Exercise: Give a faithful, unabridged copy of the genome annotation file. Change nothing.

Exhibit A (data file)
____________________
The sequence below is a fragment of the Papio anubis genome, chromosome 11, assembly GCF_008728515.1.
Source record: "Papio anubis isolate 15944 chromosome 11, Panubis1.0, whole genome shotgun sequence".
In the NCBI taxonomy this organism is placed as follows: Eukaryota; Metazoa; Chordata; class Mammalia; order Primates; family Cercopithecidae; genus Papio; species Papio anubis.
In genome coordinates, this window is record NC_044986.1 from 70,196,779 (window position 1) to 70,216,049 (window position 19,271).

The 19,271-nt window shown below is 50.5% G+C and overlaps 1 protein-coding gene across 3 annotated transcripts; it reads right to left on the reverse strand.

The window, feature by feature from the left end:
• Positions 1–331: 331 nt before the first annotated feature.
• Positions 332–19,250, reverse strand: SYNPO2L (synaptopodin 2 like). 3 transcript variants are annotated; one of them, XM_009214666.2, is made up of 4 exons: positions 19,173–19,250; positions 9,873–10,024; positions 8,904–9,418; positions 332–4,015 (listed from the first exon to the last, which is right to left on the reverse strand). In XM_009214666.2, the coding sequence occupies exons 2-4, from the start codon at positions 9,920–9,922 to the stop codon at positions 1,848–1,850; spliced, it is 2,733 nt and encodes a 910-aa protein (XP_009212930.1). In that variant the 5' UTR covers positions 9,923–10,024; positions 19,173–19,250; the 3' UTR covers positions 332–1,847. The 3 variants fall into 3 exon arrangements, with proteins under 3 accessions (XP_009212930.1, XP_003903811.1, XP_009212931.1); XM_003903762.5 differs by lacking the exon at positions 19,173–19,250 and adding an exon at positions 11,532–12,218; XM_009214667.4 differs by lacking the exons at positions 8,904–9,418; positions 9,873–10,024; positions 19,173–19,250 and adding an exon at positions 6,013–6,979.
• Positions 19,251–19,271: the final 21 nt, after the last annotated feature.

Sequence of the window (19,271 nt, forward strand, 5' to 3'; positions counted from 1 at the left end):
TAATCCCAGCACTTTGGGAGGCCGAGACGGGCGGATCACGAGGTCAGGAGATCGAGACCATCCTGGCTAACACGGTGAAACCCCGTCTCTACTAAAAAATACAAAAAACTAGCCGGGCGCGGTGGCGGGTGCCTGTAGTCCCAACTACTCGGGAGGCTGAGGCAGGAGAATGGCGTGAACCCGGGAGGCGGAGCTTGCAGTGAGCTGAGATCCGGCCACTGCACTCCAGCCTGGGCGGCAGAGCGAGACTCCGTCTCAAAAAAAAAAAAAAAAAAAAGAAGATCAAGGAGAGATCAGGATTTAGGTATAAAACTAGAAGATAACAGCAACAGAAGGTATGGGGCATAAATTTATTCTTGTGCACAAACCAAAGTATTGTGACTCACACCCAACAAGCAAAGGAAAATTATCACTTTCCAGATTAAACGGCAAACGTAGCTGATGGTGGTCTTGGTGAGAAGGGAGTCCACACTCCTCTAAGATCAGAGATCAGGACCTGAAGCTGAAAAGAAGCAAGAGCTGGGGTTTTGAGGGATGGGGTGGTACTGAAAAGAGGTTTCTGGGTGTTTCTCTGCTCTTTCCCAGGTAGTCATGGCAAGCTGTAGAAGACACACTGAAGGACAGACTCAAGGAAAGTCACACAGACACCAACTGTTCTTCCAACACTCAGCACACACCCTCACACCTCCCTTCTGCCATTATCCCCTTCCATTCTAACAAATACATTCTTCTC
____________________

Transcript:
The sequence below is a fragment of the Papio anubis genome, chromosome 11, assembly GCF_008728515.1.
Source record: "Papio anubis isolate 15944 chromosome 11, Panubis1.0, whole genome shotgun sequence".
In the NCBI taxonomy this organism is placed as follows: Eukaryota; Metazoa; Chordata; class Mammalia; order Primates; family Cercopithecidae; genus Papio; species Papio anubis.
In genome coordinates, this window is record NC_044986.1 from 70,196,779 (window position 1) to 70,216,049 (window position 19,271).

The 19,271-nt window shown below is 50.5% G+C and overlaps 1 protein-coding gene across 3 annotated transcripts; it reads right to left on the reverse strand.

The window, feature by feature from the left end:
• Positions 1–331: 331 nt before the first annotated feature.
• Positions 332–19,250, reverse strand: SYNPO2L (synaptopodin 2 like). 3 transcript variants are annotated; one of them, XM_009214666.2, is made up of 4 exons: positions 19,173–19,250; positions 9,873–10,024; positions 8,904–9,418; positions 332–4,015 (listed from the first exon to the last, which is right to left on the reverse strand). In XM_009214666.2, the coding sequence occupies exons 2-4, from the start codon at positions 9,920–9,922 to the stop codon at positions 1,848–1,850; spliced, it is 2,733 nt and encodes a 910-aa protein (XP_009212930.1). In that variant the 5' UTR covers positions 9,923–10,024; positions 19,173–19,250; the 3' UTR covers positions 332–1,847. The 3 variants fall into 3 exon arrangements, with proteins under 3 accessions (XP_009212930.1, XP_003903811.1, XP_009212931.1); XM_003903762.5 differs by lacking the exon at positions 19,173–19,250 and adding an exon at positions 11,532–12,218; XM_009214667.4 differs by lacking the exons at positions 8,904–9,418; positions 9,873–10,024; positions 19,173–19,250 and adding an exon at positions 6,013–6,979.
• Positions 19,251–19,271: the final 21 nt, after the last annotated feature.

Sequence of the window (19,271 nt, forward strand, 5' to 3'; positions counted from 1 at the left end):
TAATCCCAGCACTTTGGGAGGCCGAGACGGGCGGATCACGAGGTCAGGAGATCGAGACCATCCTGGCTAACACGGTGAAACCCCGTCTCTACTAAAAAATACAAAAAACTAGCCGGGCGCGGTGGCGGGTGCCTGTAGTCCCAACTACTCGGGAGGCTGAGGCAGGAGAATGGCGTGAACCCGGGAGGCGGAGCTTGCAGTGAGCTGAGATCCGGCCACTGCACTCCAGCCTGGGCGGCAGAGCGAGACTCCGTCTCAAAAAAAAAAAAAAAAAAAAGAAGATCAAGGAGAGATCAGGATTTAGGTATAAAACTAGAAGATAACAGCAACAGAAGGTATGGGGCATAAATTTATTCTTGTGCACAAACCAAAGTATTGTGACTCACACCCAACAAGCAAAGGAAAATTATCACTTTCCAGATTAAACGGCAAACGTAGCTGATGGTGGTCTTGGTGAGAAGGGAGTCCACACTCCTCTAAGATCAGAGATCAGGACCTGAAGCTGAAAAGAAGCAAGAGCTGGGGTTTTGAGGGATGGGGTGGTACTGAAAAGAGGTTTCTGGGTGTTTCTCTGCTCTTTCCCAGGTAGTCATGGCAAGCTGTAGAAGACACACTGAAGGACAGACTCAAGGAAAGTCACACAGACACCAACTGTTCTTCCAACACTCAGCACACACCCTCACACCTCCCTTCTGCCATTATCCCCTTCCATTCTAACAAATACATTCTTCTC